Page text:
Natural America: 5 Iconic U.S. Locales


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(Image credit: Dreamstime)

On this Fourth of July, as we celebrate the birth of the United States of America, symbols of the USA will abound, from American flags, to eagles to those foam crowns like the Statue of Liberty's.

But of course these aren't the only icons of America from sea to shining sea, the country possesses plenty of natural wonders that are synonymous with good ol' US of A. Here, we take a look at some of America's natural icons (with the occasional shaping of the country's citizens).

Old Faithful Yellowstone National Park

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(Image credit: Dreamstime)

Yellowstone National Park, the world's first national park, is home to the most diverse and intact group of geysers, hot springs, mudpots, and fumaroles relics of the area's volcanic past .

Yellowstone's most famous geyser, and a hugely popular U.S. tourist attraction, is Old Faithful. This cone geyser can shoot up to 8,400 gallons (32,000 liters) of piping hot water up to 185 feet (56 meters) into the air. The water works can last up to 5 minutes long. Eruptions are currently about 90 minutes apart.

Grand Canyon


(Image credit: Grand Canyon National Park)

Perhaps America's best known natural feature is the Grand Canyon, a huge gash in the Arizona landscape carved out over eons by the Colorado River.

Each year, more than 4 million visitors flock to Grand Canyon National Park, which encompasses nearly 2,000 square miles (5,000 sq km) on the Colorado Plateau in northwestern Arizona. The canyon is a geologic record of three of the four eras of geologic time, contains a rich fossil record, diverse geologic features and numerous caves.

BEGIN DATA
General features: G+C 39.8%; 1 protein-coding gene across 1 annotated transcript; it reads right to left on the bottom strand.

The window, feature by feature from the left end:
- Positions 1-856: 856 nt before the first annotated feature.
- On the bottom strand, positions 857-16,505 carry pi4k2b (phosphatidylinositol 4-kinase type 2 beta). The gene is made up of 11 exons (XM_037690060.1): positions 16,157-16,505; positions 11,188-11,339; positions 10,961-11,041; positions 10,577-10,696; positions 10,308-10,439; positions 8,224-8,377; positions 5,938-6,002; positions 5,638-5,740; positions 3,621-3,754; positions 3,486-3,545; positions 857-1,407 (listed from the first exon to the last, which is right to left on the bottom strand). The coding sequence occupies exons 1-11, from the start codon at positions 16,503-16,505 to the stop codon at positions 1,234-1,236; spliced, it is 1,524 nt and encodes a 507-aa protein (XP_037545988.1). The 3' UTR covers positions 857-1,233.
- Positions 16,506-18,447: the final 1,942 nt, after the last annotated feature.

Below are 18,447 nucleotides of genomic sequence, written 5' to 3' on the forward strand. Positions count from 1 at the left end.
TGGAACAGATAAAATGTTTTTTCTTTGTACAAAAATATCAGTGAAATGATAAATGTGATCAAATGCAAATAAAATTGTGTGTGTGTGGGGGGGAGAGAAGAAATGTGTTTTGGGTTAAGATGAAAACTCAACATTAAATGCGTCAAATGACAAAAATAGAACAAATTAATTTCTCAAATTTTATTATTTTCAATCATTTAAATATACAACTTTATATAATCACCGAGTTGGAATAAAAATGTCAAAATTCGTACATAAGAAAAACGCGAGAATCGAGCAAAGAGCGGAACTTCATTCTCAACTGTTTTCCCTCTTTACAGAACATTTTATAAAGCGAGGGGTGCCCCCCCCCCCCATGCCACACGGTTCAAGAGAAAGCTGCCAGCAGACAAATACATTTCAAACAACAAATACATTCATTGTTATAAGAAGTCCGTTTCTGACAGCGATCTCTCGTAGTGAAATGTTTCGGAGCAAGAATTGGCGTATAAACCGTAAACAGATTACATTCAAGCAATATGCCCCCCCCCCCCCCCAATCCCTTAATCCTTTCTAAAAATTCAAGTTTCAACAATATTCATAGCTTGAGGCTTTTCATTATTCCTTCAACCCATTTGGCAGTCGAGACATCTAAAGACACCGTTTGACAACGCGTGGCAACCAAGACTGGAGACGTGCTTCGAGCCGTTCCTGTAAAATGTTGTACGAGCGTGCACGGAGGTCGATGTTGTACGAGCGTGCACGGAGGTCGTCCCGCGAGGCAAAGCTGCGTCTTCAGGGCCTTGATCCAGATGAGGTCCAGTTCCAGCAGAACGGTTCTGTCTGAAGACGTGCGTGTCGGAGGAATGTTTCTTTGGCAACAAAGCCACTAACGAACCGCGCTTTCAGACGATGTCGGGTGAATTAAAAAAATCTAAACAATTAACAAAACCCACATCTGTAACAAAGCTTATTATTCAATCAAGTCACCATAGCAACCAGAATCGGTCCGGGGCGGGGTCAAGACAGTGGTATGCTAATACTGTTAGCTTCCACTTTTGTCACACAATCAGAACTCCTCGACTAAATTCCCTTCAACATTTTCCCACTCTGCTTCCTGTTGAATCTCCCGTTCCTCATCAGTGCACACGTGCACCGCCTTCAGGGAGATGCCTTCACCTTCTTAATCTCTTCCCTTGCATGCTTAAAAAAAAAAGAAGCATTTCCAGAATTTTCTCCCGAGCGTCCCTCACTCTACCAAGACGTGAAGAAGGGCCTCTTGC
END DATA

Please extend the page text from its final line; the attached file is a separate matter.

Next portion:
[Top 10 Most Visited National Parks]

The Grand Canyon averages a depth of 4,000 feet (1,200 meters) for its entire 277-mile (445-km) span. At its deepest point the canyon drops 6,000 feet (1,800 meters), and is over 15 miles (24 km) wide at its widest point.

Mount Rushmore

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(Image credit: Dreamstime)

Four of the United States' most legendary presidents George Washington, Thomas Jefferson, Theodore Roosevelt and Abraham Lincoln are carved into the side of this mountain in the Black Hills of South Dakota.

The carving of the mountain began in 1927 and took 400 men until 1941 to finish the job. Most of the carving involved blasting the granite rock with dynamite, according to the National Park Service (NPS).

Geologists estimate that the granite at Mount Rushmore National Memorial will erode only 1 inch every 10,000 years, the NPS site notes.

Redwood Forests


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They've been immortalized in song and continue to wow visitors with their immense size one of the many "big" things that impressed early settlers about America, along with its wide open expanses and tall western mountains.

Redwoods are the tallest trees in the world an old-growth redwood can be over 200 feet (60 meters) tall and up to 16-20 feet (5-6 m) in diameter. On average, these massive trees live between 500 and 700 years, though some live up to 2,000 years.

[Related: 8 Amazing National Park Structures ]

Mississippi River


(Image credit: Goddard Conceptual Imaging Lab)

The largest river in North America and one of the longest rivers in the world, the Mississippi River rises at Lake Itasca in Minnesota and flows south, meeting its major tributaries, the Missouri and the Ohio Rivers, on its way to southeast Louisiana, where it enters the Gulf of Mexico.

The Mississippi River got its name from the Native American Chippewa tribe's words "mici zibi," meaning "great river." Hernando de Soto, a conquistador, or Spanish explorer, was the first European to discover the river in 1541 during an expedition in search of gold.

Live Science Staff
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